What We Do

The Scotchman Peaks have been passed down to children and grandchildren for as long as people have lived in the Inland Northwest. They are the traditional territory of the Ktunaxa Nation, Kootenai Tribe of Idaho, and the Kalispel Tribe.

The Friends of Scotchman Peaks Wilderness is committed to saving this land for children and grandchildren yet to come. The mission is simple: using every available tool to save the wild Scotchmans.

A Washington Elementary student shows one way to identify trees–their bark, during a 2020 Winter Tracks event.

There are many ways the Friends pursue that goal. One of the most important is advocating for designated Wilderness status. While the Scotchman Peaks region is managed as recommended wilderness, it takes an act of Congress to create the Scotchman Peaks Wilderness. Saving the land for years to come.

That’s just the beginning of what the Friends do. The organization also works to connect community members with their wild backyard. Volunteers generously give their time to maintaining the trails that keep wilderness accessible to everyone. They educate adults and kids alike on the natural world and why it matters. Perhaps most importantly, they inspire others through their passion and enthusiasm for wild places.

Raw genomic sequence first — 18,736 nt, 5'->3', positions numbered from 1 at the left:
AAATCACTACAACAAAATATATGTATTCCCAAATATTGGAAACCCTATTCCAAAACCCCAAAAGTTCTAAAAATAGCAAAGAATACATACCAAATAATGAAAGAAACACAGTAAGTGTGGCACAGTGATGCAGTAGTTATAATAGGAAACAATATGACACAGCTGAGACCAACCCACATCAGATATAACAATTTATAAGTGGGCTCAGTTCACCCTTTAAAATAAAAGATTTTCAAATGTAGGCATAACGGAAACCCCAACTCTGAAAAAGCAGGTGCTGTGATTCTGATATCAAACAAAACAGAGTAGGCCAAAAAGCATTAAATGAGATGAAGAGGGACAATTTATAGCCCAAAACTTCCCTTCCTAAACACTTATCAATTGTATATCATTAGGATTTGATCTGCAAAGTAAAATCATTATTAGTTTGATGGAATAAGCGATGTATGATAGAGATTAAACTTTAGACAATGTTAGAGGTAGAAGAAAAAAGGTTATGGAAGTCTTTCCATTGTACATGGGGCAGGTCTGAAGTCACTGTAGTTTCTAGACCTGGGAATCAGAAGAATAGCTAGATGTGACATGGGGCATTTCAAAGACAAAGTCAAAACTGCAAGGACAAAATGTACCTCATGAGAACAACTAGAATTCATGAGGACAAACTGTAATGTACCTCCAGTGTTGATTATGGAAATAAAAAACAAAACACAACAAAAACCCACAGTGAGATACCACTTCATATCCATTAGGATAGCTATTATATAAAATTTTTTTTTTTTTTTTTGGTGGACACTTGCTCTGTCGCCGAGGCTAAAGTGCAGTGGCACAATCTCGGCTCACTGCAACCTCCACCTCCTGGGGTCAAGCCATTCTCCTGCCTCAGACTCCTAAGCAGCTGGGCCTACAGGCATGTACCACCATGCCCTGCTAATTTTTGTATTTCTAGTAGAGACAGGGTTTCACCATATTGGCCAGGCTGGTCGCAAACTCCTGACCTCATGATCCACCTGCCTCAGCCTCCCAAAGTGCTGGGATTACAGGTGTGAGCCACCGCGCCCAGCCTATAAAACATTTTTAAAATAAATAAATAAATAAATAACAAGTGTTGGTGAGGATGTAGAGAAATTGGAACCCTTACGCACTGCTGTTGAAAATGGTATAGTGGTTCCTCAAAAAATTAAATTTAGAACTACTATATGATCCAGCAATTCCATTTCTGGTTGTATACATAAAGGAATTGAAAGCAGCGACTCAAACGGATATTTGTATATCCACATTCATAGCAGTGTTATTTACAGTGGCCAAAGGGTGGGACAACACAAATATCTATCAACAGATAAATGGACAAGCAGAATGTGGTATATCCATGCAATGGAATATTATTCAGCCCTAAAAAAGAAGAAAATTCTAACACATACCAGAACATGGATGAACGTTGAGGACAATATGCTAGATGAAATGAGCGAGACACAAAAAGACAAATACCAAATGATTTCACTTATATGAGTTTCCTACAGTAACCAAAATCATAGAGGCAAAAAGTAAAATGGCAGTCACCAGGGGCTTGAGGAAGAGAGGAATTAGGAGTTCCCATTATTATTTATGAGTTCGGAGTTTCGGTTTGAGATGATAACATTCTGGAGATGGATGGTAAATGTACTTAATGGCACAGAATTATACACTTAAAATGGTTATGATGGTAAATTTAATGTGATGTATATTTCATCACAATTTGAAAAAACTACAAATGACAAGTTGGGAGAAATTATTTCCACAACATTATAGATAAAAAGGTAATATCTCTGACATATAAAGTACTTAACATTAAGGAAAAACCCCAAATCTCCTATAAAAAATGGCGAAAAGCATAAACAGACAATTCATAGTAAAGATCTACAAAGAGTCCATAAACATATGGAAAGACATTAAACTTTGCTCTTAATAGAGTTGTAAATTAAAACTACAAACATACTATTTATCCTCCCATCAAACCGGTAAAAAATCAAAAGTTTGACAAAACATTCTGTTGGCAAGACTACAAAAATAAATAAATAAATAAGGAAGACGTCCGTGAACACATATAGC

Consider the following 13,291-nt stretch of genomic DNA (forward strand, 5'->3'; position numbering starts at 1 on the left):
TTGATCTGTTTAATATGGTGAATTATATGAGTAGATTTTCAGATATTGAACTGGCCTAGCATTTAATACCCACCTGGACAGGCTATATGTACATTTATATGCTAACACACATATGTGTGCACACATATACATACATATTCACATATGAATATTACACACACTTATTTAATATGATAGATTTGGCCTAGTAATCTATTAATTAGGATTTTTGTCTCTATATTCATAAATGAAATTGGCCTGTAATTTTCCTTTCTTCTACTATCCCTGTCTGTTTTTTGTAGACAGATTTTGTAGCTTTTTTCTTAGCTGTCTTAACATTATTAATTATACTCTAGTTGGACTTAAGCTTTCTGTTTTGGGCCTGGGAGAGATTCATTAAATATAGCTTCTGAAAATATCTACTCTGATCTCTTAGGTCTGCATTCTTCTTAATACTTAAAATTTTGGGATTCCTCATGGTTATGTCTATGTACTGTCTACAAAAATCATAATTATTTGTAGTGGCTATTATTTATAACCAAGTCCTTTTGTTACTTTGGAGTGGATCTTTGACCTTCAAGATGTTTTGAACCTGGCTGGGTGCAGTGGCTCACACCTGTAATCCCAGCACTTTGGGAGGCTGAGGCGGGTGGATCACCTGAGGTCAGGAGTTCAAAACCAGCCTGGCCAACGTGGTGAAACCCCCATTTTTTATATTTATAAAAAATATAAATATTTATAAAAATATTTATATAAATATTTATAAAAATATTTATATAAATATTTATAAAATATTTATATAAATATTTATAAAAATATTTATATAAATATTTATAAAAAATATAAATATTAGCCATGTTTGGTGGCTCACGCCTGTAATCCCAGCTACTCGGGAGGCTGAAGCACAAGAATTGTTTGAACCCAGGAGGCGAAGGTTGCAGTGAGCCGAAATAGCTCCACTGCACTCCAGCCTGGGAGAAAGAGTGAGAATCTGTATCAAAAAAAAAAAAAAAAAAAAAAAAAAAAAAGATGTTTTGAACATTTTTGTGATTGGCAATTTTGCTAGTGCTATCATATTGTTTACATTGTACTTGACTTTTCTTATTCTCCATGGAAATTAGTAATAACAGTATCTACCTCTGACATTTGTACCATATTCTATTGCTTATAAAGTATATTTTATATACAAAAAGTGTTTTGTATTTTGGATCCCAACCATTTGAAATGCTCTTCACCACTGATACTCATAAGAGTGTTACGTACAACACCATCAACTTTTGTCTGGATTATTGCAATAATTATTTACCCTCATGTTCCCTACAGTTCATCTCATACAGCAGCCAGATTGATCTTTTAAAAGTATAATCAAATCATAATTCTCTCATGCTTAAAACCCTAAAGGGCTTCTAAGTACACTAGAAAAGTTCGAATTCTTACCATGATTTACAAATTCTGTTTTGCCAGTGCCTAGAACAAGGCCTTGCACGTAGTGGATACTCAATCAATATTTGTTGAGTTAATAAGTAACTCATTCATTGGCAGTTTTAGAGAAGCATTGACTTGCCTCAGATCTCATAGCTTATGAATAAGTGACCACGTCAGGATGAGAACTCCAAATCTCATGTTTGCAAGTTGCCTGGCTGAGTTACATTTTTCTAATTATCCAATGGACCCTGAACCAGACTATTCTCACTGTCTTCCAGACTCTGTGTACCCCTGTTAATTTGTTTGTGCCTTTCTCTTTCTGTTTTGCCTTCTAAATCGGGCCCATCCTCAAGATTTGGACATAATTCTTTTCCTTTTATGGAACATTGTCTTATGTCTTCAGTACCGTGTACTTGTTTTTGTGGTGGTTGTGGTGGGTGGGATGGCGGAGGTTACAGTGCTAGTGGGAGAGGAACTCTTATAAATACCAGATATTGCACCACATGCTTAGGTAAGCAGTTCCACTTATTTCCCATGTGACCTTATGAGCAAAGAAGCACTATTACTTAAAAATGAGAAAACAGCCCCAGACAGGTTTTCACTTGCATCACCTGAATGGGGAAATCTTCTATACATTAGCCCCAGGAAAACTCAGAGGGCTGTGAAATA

The fact is that wilderness matters. It provides crucial habitat to wildlife, plants and trees. It attracts tourists that drive the local economy. It’s a wonderland for hikers, hunters, fishers and nature lovers. And it provides people an escape from the stress of modern life. The world needs country left untamed. And, for Idaho and Montana, Scotchman Peaks is that wild place.


To protect the Scotchman Peaks for future generations through Wilderness designation, ongoing stewardship and education.
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Wilderness preservation is an American tradition. From the conservation work of President Teddy Roosevelt to Wilderness legislation in the 1960s, the work to save wild places is centuries old.
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Why Wilderness

You only have to look at wilderness to understand why it’s worth saving. The natural beauty of rugged, untamed mountains, forests and waterways is one of America’s greatest assets. It’s a gift passed down to us from our parents and grandparents. And it’s one we need to give our kids and grandkids.
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Annual Report

Find more information about FSPW through our annual reports.
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